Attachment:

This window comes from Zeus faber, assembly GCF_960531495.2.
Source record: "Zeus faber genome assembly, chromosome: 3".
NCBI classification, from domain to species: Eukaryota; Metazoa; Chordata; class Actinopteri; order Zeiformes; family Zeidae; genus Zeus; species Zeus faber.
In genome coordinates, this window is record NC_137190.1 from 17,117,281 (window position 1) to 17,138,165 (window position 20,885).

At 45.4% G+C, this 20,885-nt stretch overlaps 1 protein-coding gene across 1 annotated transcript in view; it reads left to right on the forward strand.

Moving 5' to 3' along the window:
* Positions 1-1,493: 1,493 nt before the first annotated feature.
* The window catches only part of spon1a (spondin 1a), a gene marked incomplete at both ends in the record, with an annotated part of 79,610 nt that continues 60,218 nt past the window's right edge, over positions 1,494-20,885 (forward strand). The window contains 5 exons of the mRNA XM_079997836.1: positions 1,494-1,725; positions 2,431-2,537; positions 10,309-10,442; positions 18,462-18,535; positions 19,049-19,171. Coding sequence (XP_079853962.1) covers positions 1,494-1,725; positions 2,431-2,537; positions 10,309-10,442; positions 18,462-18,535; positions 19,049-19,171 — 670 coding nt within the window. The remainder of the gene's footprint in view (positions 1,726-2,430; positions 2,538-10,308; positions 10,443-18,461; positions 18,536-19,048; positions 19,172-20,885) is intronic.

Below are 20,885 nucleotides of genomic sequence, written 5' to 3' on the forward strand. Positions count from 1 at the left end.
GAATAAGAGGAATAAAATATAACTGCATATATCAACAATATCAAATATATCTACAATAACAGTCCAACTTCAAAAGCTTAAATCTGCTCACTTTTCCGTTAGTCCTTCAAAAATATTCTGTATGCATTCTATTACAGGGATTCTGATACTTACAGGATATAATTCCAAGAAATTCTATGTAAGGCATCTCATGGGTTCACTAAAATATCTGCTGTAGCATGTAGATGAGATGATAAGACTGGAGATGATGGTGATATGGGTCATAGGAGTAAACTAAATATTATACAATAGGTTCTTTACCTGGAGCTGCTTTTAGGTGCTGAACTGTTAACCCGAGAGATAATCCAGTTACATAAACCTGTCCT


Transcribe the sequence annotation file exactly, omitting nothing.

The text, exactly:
This window comes from Zeus faber, assembly GCF_960531495.2.
Source record: "Zeus faber genome assembly, chromosome: 3".
NCBI classification, from domain to species: Eukaryota; Metazoa; Chordata; class Actinopteri; order Zeiformes; family Zeidae; genus Zeus; species Zeus faber.
In genome coordinates, this window is record NC_137190.1 from 17,117,281 (window position 1) to 17,138,165 (window position 20,885).

At 45.4% G+C, this 20,885-nt stretch overlaps 1 protein-coding gene across 1 annotated transcript in view; it reads left to right on the forward strand.

Moving 5' to 3' along the window:
* Positions 1-1,493: 1,493 nt before the first annotated feature.
* The window catches only part of spon1a (spondin 1a), a gene marked incomplete at both ends in the record, with an annotated part of 79,610 nt that continues 60,218 nt past the window's right edge, over positions 1,494-20,885 (forward strand). The window contains 5 exons of the mRNA XM_079997836.1: positions 1,494-1,725; positions 2,431-2,537; positions 10,309-10,442; positions 18,462-18,535; positions 19,049-19,171. Coding sequence (XP_079853962.1) covers positions 1,494-1,725; positions 2,431-2,537; positions 10,309-10,442; positions 18,462-18,535; positions 19,049-19,171 — 670 coding nt within the window. The remainder of the gene's footprint in view (positions 1,726-2,430; positions 2,538-10,308; positions 10,443-18,461; positions 18,536-19,048; positions 19,172-20,885) is intronic.

Below are 20,885 nucleotides of genomic sequence, written 5' to 3' on the forward strand. Positions count from 1 at the left end.
GAATAAGAGGAATAAAATATAACTGCATATATCAACAATATCAAATATATCTACAATAACAGTCCAACTTCAAAAGCTTAAATCTGCTCACTTTTCCGTTAGTCCTTCAAAAATATTCTGTATGCATTCTATTACAGGGATTCTGATACTTACAGGATATAATTCCAAGAAATTCTATGTAAGGCATCTCATGGGTTCACTAAAATATCTGCTGTAGCATGTAGATGAGATGATAAGACTGGAGATGATGGTGATATGGGTCATAGGAGTAAACTAAATATTATACAATAGGTTCTTTACCTGGAGCTGCTTTTAGGTGCTGAACTGTTAACCCGAGAGATAATCCAGTTACATAAACCTGTCCT